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Coty’s journey to developing voice technology

Speaking at the Decoded Future event in London this week, head of eCommerce at Coty, Christina Rapsomanikis, described the beauty company’s journey to building a voice app for Amazon Alexa.

Rapsomanikis explained that technology innovation was new to the company, which manufactures and owns brands including Max Factor, CoverGirl and Wella. “It’s only in the last 18 months we’ve really started to explore it, and we’ve done that to make sure beauty is celebrated and liberated.”

She said Coty had “dabbled quite a bit” with artificial intelligence (AI) – such as a fragrance finder for Boots which learns what resonates with customers after asking a couple of questions – but it was voice technology Rapsomanikis was keen to develop after being approached by Amazon asking them to become the first beauty company to launch an Alexa skill.

“We knew 50% of all searche will be voice by 2020,” she said. “While 77% of consumers will engage with a brand if they provide a more personalised message.”

Rapsomanikis described how two years ago no one thought consumers would buy beauty online. “But of course they do now, we’ve seen double digit growth, but we still weren’t sure if voice recognition was the right thing to do.”

An authentic experience

She explained how the eCommerce team needed to make sure voice delivery was authentic because research discovered that customers didn’t appreciate a brand being “shoved down their throat”.

Due to the nature of the beauty business, Rapsomanikis and her team decided to delay the launch of the skill until Amazon’s Echo Show device – with an integrated screen – was available. The skill, called ‘Let’s Get Ready’, launched in February 2018 after a “hell of a lot of teething” and many late-night calls with developers in New York.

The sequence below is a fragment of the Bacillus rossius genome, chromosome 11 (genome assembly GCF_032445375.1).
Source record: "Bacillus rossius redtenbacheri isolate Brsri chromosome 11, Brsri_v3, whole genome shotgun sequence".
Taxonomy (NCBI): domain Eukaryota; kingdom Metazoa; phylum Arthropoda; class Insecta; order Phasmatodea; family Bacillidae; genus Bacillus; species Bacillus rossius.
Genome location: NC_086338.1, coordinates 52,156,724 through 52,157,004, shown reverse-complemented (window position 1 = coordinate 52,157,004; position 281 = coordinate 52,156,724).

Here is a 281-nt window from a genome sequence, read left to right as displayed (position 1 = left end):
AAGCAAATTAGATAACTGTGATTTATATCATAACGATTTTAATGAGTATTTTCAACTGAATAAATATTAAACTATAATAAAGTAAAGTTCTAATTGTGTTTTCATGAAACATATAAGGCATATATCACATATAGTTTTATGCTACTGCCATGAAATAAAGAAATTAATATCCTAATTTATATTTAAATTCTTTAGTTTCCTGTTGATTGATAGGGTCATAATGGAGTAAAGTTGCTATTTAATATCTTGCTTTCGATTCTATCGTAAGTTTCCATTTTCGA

Consumers can ask Alexa to open ‘Let’s Get Ready’ and using the combination of voice and a small screen would be able to understand make-up trends and add products to their Amazon basket. 

“The sweet spot was five questions about their hair or skin type, while consumers could also say they were looking for trends because they had an event to go to.”

And the statistics spoke for themselves: 95% of users were pleased with the result, and 80% of those who interacted with the skill were new customers to Coty’s brands. Meanwhile, the skill resulted in 7.5x higher click through rate than an average Amazon media campaign.

“But the most important bit is taking on our learnings,” explained Rapsomanikis. “The digital and eCommerce sphere allows us to have a dialogue with the end user, this is organic interaction so we need to listen hard.”

She added: “We also need to ensure these things live in your business, because we can launch all this cool, shiny technology innovation and it is working for the beauty industry, but it has to live – otherwise it becomes a great press story, but dies a death.”

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